Thursday, August 30, 2012

A Guide to Brushes: Eye Brushes, Part 6: Detail Brushes

This post features a variety of eyeshadow brushes for use on small areas of the eye.  It includes pencil brushes and various smudge brushes.

Pencil Brushes
The most common and used of detail brushes, I believe.  The first on the left, which is an Essence of Beauty Fine Crease Brush, notwithstanding, a lot of pencil brushes are goat, like the MAC 219, Hakuhodo G5514BkSl, and Hakuhodo G5515BkSl here.  This picture makes them all look so big, but the Hakuhodo G5515 is about an eighth of an inch long.  These brushes are great for blending out eyeliner, applying shadow to the upper or lower lash lines, precise crease shadow placement, detail in the outer corner (like the dreaded "outer v") and highlighting the inner corner or the brow bone--basically anywhere you want focused or intense placement of eyeshadow.  Goat is a good fibre for this sort of brush, because it provides a good amount of stiffness and softness and holds up to cream eyeliners, but the white hairs get stained so badly (as evidenced by the faint pinkness of my 219.  The Hakuhodos are so pristine because they came straight out of the package before this picture.  The smaller one is now a lovely shade of blue.  The stains do respond usually to oil cleansing, but since oil cleans best when used dry, if you're halfway through cleaning when you realize that pigment is not coming out with cleanser, then you have to wait for it to dry.  At that point, the "Eh, it's clean, and I gotta do ma face" instinct kicks in and next thing you know, you're justifying a pink brush on the internet.  Uh, yeah.  These brushes do their job well, and as detail brushes go they're the most common and most used. 
Pointed Smudge Brushes
A variation on the pencil brush, pointed smudge brushes are most commonly found as "Smoky Eyeliner Brushes", like the one on the right from Sephora, which is synthetic.  The one on the left, also by Sephora is a discontinued point smudge brush.  Both these brushes, though they have different shapes, serve the same purpose, which is to apply or smudge eyeliner and apply eyeshadow to a small area.  I think they're more precise than pencil brushes, especially the point smudge, though it's scratchy.  The smoky version of the brush is great if you're looking for a synthetic detail brush, and it is quite good for smoking out liner.  It's less useful for applying powder, unless you want a subtle effect.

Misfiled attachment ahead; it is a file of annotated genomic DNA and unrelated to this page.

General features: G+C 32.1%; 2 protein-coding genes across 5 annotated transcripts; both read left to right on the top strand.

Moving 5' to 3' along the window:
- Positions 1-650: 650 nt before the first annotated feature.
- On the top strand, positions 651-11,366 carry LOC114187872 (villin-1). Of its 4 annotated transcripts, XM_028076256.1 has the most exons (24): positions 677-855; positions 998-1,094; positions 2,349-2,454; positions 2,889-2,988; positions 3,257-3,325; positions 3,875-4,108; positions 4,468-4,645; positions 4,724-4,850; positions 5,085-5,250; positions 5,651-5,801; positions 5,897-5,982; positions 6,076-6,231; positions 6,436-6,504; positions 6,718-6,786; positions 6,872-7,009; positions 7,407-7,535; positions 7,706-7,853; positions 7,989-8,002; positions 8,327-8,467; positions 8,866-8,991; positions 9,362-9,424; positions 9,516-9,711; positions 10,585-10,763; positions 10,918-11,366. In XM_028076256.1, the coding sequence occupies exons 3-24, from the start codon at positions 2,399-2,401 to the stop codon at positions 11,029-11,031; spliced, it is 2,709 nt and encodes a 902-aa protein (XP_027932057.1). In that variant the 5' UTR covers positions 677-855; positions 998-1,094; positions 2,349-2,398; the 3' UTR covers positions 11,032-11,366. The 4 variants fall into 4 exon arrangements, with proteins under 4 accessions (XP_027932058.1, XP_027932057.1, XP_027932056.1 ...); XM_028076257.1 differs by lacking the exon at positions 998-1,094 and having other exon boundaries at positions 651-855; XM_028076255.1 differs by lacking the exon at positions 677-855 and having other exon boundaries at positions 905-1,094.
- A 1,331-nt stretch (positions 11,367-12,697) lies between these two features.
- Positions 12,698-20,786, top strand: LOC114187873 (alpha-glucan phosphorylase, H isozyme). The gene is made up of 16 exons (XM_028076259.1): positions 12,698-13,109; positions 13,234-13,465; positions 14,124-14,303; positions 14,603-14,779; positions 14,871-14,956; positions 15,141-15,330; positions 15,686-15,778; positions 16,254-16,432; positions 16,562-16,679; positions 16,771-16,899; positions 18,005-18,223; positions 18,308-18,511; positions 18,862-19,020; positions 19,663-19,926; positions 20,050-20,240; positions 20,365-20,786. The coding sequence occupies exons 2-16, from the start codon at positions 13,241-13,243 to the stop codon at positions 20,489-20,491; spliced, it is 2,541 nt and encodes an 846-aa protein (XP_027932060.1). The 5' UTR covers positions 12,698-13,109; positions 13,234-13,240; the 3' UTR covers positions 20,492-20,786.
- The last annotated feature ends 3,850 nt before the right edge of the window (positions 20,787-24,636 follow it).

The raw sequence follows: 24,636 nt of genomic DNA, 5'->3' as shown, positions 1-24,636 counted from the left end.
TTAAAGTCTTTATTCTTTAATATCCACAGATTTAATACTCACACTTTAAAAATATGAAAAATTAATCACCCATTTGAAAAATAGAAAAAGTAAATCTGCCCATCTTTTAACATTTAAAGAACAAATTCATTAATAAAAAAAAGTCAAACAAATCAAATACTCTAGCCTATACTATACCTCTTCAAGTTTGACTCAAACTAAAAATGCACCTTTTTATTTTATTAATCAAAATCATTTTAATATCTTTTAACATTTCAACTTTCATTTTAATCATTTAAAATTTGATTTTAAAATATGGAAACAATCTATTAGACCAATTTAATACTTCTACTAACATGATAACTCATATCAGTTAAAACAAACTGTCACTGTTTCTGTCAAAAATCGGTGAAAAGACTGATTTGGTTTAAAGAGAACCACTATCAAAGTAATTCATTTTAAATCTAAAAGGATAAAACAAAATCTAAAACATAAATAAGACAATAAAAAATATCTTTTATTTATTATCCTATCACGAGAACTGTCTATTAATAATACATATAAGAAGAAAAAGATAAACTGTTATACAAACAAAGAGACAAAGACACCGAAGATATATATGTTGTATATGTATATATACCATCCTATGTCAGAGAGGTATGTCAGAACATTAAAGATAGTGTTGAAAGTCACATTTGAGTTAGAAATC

Mini Smudge Brushes
These brushes are like tiny flat shader brushes.  Often they're proportionately shorter as compared to width of a shader brush, but neither of these examples really are, which are a Real Techniques synthetic Accent brush, and a Paula Dorf Smudge brush.  These are amazing for applying shadow around the eye, and I love them for smudging the edge of liner.  They provide more control than the previous two styles of detail brush and can be used to smudge or finesse the edges of liner.  Interestingly enough, they often make for excellent gel liner or tightline brushes.  While they do offer more control than a pencil brush, that makes them a little harder to use.
Domed Smudge Brush
Similar to a pencil brush, but with a dome instead of a point, this Make Up For Ever smudge brush, is useful for most of the same effects, such as smudging and highlighting, only it will provide a softer less focused or intense effect.  I think this is especially useful for a smoky eye, where you want a smooth gradation of shading. 
Pointed Detail Brush
This one (a Hakuhodo 5529, blue squirrel hair) is like a long thin pencil brush.  It's less useful for smudging liner ( especially this one's soft squirrel hair), but more useful for crease work.  It provides a soft, diffused line, but with exacting detail.  Perfect when you want delicacy and precision at the same time.
Round Detail Brushes